In the gold foil experiment, Hans Geiger and Ernest Marsden (colleagues of Rutherford working at his behest) shot alpha particles at a thin sheet of gold surrounded by a fluorescent screen.[18] Given the very small mass of the electrons, the high momentum of the alpha particles and the unconcentrated distribution of positive charge of the plum pudding model, the experimenters expected all the alpha particles to either pass through the gold sheet without significant deflection or be absorbed. To their astonishment, a small fraction of the alpha particles experienced heavy deflection.

This led Rutherford to propose a planetary model in which a cloud of electrons surrounded a small, compact nucleus of positive charge. Only such a concentration of charge could produce the electric field strong enough to cause the heavy deflection.[19]

First steps towards a quantum physical model of the atomEdit

Main article: Bohr model

The planetary model of the atom had two significant shortcomings. The first is that, unlike planets orbiting a sun, electrons are charged particles. An accelerating electric charge is known to emit electromagnetic waves according to the Larmor formula in classical electromagnetism; an orbiting charge should steadily lose energy and spiral towards the nucleus, colliding with it in a small fraction of a second. The second problem was that the planetary model could not explain the highly peaked emission and absorption spectra of atoms that were observed.

File:Bohr atom model English.svg

Quantum theory revolutionized physics at the beginning of the 20th century, when Max Planck and Albert Einstein postulated that light energy is emitted or absorbed in discrete amounts known as quanta (singular, quantum). In 1913, Niels Bohr incorporated this idea into his Bohr model of the atom, in which an electron could only orbit the nucleus in particular circular orbits with fixed angular momentum and energy, its distance from the nucleus (i.e., their radii) being proportional to its energy.[20] Under this model an electron could not spiral into the nucleus because it could not lose energy in a continuous manner; instead, it could only make instantaneous "quantum leaps" between the fixed energy levels.[20] When this occurred, light was emitted or absorbed at a frequency proportional to the change in energy (hence the absorption and emission of light in discrete spectra).[20]

Bohr's model was not perfect. It could only predict the spectral lines of hydrogen; it couldn't predict those of multielectron atoms. Worse still, as spectrographic technology improved, additional spectral lines in hydrogen were observed which Bohr's model couldn't explain. In 1916, Arnold Sommerfeld added elliptical orbits to the Bohr model to explain the extra emission lines, but this made the model very difficult to use, and it still couldn't explain more complex atoms.

Discovery of isotopesEdit

Main article: Isotope

While experimenting with the products of radioactive decay, in 1913 radiochemist Frederick Soddy discovered that there appeared to be more than one element at each position on the periodic table.[21] The term isotope was coined by Margaret Todd as a suitable name for these elements.

That same year, J.J. Thomson conducted an experiment in which he channeled a stream of neon ions through magnetic and electric fields, striking a photographic plate at the other end. He observed two glowing patches on the plate, which suggested two different deflection trajectories. Thomson concluded this was because some of the neon ions had a different mass.[22] The nature of this differing mass would later be explained by the discovery of neutrons in 1932.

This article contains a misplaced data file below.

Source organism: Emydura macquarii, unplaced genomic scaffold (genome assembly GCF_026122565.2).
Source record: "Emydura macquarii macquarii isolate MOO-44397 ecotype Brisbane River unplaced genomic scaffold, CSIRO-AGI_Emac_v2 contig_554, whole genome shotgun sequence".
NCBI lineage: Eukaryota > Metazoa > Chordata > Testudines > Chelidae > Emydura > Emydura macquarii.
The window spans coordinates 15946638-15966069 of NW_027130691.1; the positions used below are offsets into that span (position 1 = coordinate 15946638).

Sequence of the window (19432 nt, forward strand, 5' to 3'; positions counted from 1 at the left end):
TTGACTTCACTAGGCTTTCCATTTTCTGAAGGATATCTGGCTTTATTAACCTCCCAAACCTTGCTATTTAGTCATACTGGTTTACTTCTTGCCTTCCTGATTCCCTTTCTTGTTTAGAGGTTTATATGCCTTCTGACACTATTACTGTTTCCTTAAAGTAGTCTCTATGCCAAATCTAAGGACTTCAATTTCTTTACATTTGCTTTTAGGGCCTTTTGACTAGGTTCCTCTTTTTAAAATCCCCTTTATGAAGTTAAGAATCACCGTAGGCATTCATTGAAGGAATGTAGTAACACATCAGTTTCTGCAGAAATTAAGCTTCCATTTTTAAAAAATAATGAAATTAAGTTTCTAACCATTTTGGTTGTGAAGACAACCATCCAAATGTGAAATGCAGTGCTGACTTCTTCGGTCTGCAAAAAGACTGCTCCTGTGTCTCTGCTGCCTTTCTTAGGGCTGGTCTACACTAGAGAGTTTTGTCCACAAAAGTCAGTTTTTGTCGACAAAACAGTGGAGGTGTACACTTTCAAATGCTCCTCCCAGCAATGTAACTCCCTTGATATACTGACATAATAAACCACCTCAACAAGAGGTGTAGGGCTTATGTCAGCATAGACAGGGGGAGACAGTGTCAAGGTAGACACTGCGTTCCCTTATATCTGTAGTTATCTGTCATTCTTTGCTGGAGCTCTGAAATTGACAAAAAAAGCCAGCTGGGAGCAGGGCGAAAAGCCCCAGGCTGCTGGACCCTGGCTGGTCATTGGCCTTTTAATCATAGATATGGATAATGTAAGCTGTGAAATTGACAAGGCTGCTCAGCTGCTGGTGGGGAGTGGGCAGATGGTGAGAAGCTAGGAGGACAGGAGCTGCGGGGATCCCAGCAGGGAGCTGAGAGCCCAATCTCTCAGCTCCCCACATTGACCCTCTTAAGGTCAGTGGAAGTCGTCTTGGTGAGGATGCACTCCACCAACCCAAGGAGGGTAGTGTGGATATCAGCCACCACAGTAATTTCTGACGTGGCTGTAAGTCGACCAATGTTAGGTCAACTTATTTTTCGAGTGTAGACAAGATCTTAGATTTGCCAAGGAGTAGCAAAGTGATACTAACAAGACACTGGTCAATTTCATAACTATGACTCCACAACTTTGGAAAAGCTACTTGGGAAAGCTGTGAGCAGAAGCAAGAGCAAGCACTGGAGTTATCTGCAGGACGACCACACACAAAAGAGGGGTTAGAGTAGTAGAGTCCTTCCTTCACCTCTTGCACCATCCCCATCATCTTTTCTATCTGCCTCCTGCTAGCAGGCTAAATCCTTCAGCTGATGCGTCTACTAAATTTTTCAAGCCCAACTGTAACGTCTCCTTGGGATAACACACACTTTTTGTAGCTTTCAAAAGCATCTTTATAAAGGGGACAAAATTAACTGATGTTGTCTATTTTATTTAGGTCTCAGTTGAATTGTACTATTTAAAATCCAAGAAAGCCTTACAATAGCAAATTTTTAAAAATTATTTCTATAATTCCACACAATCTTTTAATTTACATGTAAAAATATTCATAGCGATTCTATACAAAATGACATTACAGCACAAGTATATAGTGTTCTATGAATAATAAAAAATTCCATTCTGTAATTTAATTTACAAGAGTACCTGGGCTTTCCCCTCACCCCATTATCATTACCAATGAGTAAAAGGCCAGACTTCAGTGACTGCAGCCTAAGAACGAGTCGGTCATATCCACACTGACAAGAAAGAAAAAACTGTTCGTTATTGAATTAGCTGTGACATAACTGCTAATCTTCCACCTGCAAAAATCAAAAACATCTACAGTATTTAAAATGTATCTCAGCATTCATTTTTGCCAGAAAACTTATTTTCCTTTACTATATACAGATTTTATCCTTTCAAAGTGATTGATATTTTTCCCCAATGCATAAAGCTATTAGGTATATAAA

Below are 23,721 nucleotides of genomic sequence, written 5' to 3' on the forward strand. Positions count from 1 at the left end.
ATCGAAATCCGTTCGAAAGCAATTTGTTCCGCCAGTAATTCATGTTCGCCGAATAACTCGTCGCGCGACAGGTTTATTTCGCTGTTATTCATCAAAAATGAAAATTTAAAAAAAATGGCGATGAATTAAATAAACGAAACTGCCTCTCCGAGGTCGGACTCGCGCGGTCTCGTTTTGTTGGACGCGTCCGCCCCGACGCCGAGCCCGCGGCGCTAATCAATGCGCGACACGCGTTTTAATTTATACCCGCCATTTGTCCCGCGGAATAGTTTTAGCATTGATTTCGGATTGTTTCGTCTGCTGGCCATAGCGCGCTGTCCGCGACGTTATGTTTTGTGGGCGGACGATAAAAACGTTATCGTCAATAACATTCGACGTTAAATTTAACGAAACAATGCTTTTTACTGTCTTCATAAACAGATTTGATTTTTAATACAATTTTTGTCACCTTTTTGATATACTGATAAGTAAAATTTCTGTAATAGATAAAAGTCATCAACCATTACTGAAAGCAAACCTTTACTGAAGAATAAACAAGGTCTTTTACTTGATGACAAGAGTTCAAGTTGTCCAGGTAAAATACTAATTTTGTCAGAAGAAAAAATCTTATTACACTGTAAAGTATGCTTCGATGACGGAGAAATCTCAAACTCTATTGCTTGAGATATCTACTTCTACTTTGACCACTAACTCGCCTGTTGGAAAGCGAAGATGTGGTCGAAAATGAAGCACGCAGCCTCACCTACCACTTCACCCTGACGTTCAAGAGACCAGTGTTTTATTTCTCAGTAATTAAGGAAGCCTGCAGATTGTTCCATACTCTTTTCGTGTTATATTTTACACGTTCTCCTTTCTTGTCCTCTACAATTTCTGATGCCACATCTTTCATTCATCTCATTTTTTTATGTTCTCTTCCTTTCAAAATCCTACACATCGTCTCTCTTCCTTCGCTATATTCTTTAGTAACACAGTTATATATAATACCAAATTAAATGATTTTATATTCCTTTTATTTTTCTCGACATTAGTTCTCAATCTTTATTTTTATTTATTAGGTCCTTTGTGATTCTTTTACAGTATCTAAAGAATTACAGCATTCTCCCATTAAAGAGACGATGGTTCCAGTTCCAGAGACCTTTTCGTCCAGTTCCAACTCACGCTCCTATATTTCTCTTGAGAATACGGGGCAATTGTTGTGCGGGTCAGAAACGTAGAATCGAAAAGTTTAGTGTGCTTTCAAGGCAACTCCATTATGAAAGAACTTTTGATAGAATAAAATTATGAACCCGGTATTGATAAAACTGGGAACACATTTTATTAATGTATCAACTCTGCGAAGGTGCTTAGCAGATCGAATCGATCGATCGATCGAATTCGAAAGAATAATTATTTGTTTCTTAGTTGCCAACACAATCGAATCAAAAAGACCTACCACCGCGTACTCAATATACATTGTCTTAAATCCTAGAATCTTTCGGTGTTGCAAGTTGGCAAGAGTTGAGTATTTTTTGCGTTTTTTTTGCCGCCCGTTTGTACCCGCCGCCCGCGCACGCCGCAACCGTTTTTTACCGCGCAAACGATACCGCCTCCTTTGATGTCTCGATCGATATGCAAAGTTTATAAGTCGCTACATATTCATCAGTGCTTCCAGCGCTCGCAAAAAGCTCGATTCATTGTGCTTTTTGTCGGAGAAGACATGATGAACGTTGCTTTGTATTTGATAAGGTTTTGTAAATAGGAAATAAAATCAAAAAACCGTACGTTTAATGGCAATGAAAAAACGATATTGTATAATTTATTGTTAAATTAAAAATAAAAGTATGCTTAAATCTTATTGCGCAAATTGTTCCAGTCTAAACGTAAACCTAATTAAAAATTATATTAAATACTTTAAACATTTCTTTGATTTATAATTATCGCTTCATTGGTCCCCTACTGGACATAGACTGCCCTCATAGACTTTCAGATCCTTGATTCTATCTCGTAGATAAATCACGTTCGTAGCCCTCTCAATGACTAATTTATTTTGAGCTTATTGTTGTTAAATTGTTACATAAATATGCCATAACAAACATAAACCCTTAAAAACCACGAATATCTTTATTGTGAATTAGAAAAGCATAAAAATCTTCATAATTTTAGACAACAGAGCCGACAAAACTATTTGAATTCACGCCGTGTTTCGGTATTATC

Discovery of nuclear particlesEdit

Main article: Atomic nucleus

In 1918, Rutherford bombarded nitrogen gas with alpha particles and observed hydrogen nuclei being emitted from the gas. Rutherford concluded that the hydrogen nuclei emerged from the nuclei of the nitrogen atoms themselves (in effect, he split the atom).[23] He later found that the positive charge of any atom could always be equated to that of an integer number of hydrogen nuclei. This, coupled with the facts that hydrogen was the lightest element known and that the atomic mass of every other element was roughly equivalent to an integer number of hydrogen atoms, led him to conclude hydrogen nuclei were singular particles and a basic constituent of all atomic nuclei: the proton. Further experimentation by Rutherford found that the nuclear mass of most atoms exceeded that of the protons it possessed; he speculated that this surplus mass was composed of hitherto unknown neutrally charged particles, which were tentatively dubbed "neutrons".

In 1928, Walter Bothe observed that beryllium emitted a highly penetrating, electrically neutral radiation when bombarded with alpha particles. It was later discovered that this radiation could knock hydrogen atoms out of paraffin wax. Initially it was thought to be high-energy gamma radiation, since gamma radiation had a similar effect on electrons in metals, but James Chadwick found that the ionisation effect was too strong for it to be due to electromagnetic radiation. In 1932, he exposed various elements, such as hydrogen and nitrogen, to the mysterious "beryllium radiation", and by measuring the energies of the recoiling charged particles, he deduced that the radiation was actually composed of electrically neutral particles with a mass similar to that of a proton.[24] For his discovery of the neutron, Chadwick received the Nobel Prize in 1935.

Quantum physical models of the atomEdit

Main article: Atomic orbital

In 1924, Louis de Broglie proposed that all moving particles — particularly subatomic particles such as electrons — exhibit a degree of wave-like behavior. Erwin Schrödinger, fascinated by this idea, explored whether or not the movement of an electron in an atom could be better explained as a wave rather than as a particle. Schrödinger's equation, published in 1926,[25] describes an electron as a wavefunction instead of as a point particle. This approach elegantly predicted many of the spectral phenomena that Bohr's model failed to explain. Although this concept was mathematically convenient, it was difficult to visualize, and faced opposition.[26] One of its critics, Max Born, proposed instead that Schrödinger's wavefunction described not the electron but rather all its possible states, and thus could be used to calculate the probability of finding an electron at any given location around the nucleus.[27]